Financial markets have been sideswiped since a sudden escalation in Sino-US trade tensions in early May
Geopolitical tensions in the Middle East added another layer of uncertainty for investors
Mumbai: Indian markets extended losses on Monday as both global and local worries kept investors’ risk appetite in check. Investors worldwide were on tenterhooks due to geopolitical tensions in West Asia and Hong Kong, while trade tensions between the US and China escalated. Domestic investors were cautious due to deficit monsoon rains—crucial to addressing rural distress and driving consumption and the overall economy.
The BSE Sensex ended at 38,960.79, down 491.28 points or 1.25%, while the 50-share Nifty was at 11,672.15, down 151.15 points or 1.28%.
Jagannadham Thunuguntla, senior vice-president and head of research (wealth) at Centrum Broking Ltd, said markets have been finding it difficult to sustain at elevated levels on the back of muted corporate earnings, slow progress of monsoon rains, continuing corporate defaults and growing concern over India-US trade disagreements.
“To change the market sentiment now, a lot depends on the Union budget of the new finance minister, though she has to achieve the take-off with a short runway of just 30-35 days post assuming her role," he said. “Markets will welcome it if the budget offers any fiscal respite to stimulate the economy as monetary policy could not kindle economy due to lack of transmission (of interest rate cuts)."
The slow progress of the south-west monsoon may worsen the drought-like situation prevailing in many states, with overall rainfall deficit in the first half of June widening to 43%. The June-to-September monsoon made a delayed onset over the Kerala coast on 8 June and has been advancing at a sluggish pace over the mainland. The monsoon is yet to mark its arrival in Andhra Pradesh, Telangana, Maharashtra and Odisha, according to the latest update by the weather department.
Markets worldwide were subdued over fears US President Donald Trump might impose further tariffs on $300 billion of Chinese goods. Markets in China and Japan were flattish, while Hong Kong was up 0.4%.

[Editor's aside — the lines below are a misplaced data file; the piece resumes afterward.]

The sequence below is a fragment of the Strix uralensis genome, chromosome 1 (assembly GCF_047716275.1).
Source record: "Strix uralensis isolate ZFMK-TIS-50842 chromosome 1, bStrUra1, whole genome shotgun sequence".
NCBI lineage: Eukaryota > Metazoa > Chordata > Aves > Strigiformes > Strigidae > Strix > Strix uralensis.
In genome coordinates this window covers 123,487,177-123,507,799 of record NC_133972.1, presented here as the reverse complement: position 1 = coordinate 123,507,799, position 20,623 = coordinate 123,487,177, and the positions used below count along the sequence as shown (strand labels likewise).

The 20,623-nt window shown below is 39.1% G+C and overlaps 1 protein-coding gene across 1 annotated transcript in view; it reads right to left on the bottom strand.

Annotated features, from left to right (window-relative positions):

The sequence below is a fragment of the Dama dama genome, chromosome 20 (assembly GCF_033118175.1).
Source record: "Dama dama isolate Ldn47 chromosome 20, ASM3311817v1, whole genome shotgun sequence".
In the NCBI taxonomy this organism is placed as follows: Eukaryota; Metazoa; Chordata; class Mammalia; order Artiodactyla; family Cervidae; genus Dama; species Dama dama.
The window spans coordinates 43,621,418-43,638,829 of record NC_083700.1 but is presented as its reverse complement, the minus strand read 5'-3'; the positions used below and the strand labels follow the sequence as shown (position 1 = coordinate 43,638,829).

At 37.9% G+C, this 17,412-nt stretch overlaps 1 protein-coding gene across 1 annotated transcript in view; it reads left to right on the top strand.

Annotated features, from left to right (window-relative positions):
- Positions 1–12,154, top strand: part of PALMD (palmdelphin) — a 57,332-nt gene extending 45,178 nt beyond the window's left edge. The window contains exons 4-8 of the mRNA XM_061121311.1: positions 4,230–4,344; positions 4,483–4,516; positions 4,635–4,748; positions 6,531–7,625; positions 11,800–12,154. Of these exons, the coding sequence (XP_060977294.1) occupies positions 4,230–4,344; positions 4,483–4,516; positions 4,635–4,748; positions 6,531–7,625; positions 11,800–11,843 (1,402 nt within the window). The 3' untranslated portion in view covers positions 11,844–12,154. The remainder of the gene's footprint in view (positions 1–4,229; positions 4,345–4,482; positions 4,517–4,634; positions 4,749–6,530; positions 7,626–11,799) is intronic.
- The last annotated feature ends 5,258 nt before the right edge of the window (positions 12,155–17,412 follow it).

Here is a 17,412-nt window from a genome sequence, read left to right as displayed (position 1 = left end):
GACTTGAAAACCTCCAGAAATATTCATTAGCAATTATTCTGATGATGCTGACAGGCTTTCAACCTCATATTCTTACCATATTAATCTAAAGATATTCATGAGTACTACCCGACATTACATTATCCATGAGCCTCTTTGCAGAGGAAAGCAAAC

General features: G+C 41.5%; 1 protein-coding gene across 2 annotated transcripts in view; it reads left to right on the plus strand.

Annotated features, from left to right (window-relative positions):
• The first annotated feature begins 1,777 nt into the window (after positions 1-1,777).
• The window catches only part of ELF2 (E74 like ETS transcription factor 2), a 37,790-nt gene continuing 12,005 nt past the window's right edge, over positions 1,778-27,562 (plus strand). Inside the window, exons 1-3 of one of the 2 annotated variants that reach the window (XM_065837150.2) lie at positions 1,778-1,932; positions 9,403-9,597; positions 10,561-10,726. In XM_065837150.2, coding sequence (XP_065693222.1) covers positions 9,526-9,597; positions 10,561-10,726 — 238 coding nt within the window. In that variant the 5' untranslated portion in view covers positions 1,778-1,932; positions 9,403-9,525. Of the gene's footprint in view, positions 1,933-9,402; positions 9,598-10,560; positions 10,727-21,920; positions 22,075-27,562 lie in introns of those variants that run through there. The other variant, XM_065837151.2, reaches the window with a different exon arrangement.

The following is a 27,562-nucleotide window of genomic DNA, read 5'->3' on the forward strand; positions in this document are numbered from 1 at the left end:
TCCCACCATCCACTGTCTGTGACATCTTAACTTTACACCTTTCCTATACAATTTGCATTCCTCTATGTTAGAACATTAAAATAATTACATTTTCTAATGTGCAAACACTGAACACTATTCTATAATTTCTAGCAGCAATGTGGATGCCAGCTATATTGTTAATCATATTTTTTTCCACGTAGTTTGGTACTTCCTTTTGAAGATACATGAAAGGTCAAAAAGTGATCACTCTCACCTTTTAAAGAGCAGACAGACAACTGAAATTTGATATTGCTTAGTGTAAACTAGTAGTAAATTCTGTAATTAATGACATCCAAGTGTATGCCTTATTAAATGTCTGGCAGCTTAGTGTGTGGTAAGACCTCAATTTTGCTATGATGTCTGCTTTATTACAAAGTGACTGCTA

Threats to the global growth outlook from trade protectionism have been rising at an alarming rate in recent months. Fitch Ratings now sees world growth at 2.7% in 2020, down from 2.8%, with slower growth in China, the US and Brazil on deteriorating prospects for business investment, lingering weakness in consumer spending growth in China and a softer growth outlook for other emerging markets.
“While falling short of a global recession, this would be the weakest global growth rate since 2009 and slightly worse than 2012, when the euro zone sovereign debt crisis was at its peak," Fitch Ratings said in a report released on Monday. The breakdown of US-China trade negotiations, the US Section 232 investigation into auto imports, the recent use of a US tariff threat to pressure Mexico to change migration policies and rising chances of a no-deal Brexit all raise the possibility of disruptions to global trade that could have a much bigger impact on the world economy than anything seen over the course of 2018, it said.
Investors also seem to be nervous ahead of a closely watched US Federal Reserve meeting scheduled on Tuesday and Wednesday. The meeting is widely expected to signal another dovish shift in US monetary policy.
Foreign institutional investors have been net buyers of Indian equities, pumping in $11.24 billion so far this year. Higher interest rates tempt large foreign funds to move their money to the US, hurting emerging markets including India. Inflow of foreign liquidity is critical to Indian markets, which have seen a steady sell-off by domestic investors. Domestic institutional investors have bought shares worth ₹12,721 crore in 2019 so far.
In 2019 so far, in dollar terms, MSCI India has gained 6.24%, while the MSCI World and MSCI Emerging Market indices have risen 13.11% and 5.11%, respectively.